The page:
Blog

We may be thinking about it all wrong

“What should we do about North Korea?” asked an article in the September 8 edition of the Washington Post. What made me read the article, however, was not the title but the subtitle:  “We may be thinking about it all wrong.” Might the article be of relevance to the psychology of reasoning? ...

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Do chimpanzees really care about equity?

One of the most popular Youtube videos in comparative psychology features capuchins exchanging tokens for food with a human experimenter. It is fascinating to see how outraged the capuchin becomes when realizing that the experimenter is giving her cucumber while she is giving out grapes (much more tasty food) to another capuchin! After watching this video, ...

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Cecilia Heyes on the social tuning of reason

  How are evolution, cognition, and culture interconnected? Cecilia Heyes and I are both interdisciplinary scholars trying to help address this basic issue but we go about it in generally ...

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Sensitivity to shared information in social learning

In July we’re reading Whalen et al. (2017): Sensitivity to shared information in social learning. In the study, three experiments are presented with regard to the source of informants’ ...

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Do apes produce metonymies?

Your friend Olga is coming for a drink. You put two plates on the table, one with olives and the other with almonds. When both plates have been emptied, you ask Olga, “Do you want anything ...

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The sky is falling: negativity bias in social transmission

For June’s edition of the journal club, we’re reading Bebbington et al. (2017): The sky is falling: evidence of a negativity bias in the social transmission of information. The paper ...

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Tilting titling?

Conversation with Jack Goody was never dull. He combined an endless curiosity for ethnographic details with a deep interest in broad anthropological questions. Here is a picture of some of his books (both English originals and French translations) on my shelves, illustrating the variety of his interests. I hope Jack would have enjoyed this post, but it is not related to his work. Notice a peculiar ethnographic detail in the picture? (I would not have paid much attention to it, except as a source of mild annoyance, if it were not for an article in today’s French edition of Slate). The titles in English read from top to bottom, those in French from bottom to top. ...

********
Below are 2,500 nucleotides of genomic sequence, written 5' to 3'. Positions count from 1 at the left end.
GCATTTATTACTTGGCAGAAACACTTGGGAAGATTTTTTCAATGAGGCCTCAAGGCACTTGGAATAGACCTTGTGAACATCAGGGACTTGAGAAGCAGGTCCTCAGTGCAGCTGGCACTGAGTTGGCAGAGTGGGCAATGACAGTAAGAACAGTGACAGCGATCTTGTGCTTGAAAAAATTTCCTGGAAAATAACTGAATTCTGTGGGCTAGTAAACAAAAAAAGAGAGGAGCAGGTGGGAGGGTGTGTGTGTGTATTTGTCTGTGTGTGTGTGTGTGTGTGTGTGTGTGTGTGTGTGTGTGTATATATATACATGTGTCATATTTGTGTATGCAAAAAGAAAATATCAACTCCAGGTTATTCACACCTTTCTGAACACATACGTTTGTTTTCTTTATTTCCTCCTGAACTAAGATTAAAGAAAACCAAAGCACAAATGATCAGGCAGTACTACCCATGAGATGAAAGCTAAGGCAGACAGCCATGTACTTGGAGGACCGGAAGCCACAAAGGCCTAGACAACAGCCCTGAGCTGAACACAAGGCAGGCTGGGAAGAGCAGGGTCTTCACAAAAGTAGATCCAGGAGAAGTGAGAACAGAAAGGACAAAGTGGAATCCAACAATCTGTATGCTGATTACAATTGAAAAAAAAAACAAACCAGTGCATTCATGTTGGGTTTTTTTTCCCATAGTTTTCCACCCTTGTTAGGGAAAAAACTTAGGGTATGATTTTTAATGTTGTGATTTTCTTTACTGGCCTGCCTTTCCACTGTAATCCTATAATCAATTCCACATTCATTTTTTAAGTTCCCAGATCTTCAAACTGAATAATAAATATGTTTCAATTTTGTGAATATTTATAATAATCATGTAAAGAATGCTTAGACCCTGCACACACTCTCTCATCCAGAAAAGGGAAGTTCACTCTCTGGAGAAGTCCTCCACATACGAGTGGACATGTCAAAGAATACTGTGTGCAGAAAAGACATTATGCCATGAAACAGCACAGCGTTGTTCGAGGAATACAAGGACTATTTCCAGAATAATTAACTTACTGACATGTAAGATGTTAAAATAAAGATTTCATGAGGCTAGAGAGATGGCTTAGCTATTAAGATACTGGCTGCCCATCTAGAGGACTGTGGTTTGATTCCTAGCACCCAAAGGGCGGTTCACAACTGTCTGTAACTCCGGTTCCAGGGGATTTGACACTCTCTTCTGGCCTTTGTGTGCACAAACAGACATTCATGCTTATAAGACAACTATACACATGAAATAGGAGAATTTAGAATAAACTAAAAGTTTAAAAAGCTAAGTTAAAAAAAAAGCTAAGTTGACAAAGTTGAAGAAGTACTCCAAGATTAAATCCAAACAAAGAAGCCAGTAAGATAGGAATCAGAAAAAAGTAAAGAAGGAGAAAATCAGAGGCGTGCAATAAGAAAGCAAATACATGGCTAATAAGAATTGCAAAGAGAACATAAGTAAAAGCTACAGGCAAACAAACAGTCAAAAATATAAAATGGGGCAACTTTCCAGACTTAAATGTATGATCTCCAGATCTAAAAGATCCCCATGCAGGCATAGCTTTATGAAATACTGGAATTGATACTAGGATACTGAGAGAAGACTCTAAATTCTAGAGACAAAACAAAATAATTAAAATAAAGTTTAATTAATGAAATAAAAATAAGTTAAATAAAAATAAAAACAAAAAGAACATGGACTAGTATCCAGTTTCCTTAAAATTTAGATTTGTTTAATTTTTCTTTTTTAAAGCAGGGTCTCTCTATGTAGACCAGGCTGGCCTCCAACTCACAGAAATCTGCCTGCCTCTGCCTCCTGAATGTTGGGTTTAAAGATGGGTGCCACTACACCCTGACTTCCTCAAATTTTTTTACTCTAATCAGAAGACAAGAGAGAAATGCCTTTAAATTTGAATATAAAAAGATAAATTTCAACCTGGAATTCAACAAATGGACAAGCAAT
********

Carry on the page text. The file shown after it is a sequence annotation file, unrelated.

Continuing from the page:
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Modularity and Recombination in Technological Evolution

In May we read Mathieu Charbonneau's 2016 article, Modularity and Recombination in Technological Evolution. The article is describing a key property of cultural variation, recombination, and its ...

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Random drift and culture change

In April we chose to read Bentley, Hahn and Shennan's paper Random drift and culture change (2004). This very interesting study explains cultural variants on three real-world datasets using a ...

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Iconicity as structure mapping

In March we revisit the subject of iconicity, this time the question of structured mappings between the form and the meaning of the signs in sign language. In her article, Iconicity as structure ...

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Conviction, persuasion and manipulation: the ethical dimension of epistemic vigilance

In today’s political climate moral outrage about (alleged) propaganda and manipulation of public opinion dominate our discourse. Charges of manipulative information provision have arguably become the most widely used tool to discredit one’s political opponent. Of course, one reason for why such charges have become so prominent is that the way we consume information through online media has made us more vulnerable than ever to such manipulation. ...

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Article for February: All forms of writing

Hi everyone! For February we chose to read Greg Downey's critique of Stanislas Dehaene's  2009 book Reading in the Brain. In his article titled All Forms of Writing (Mind & Language 2014), ...

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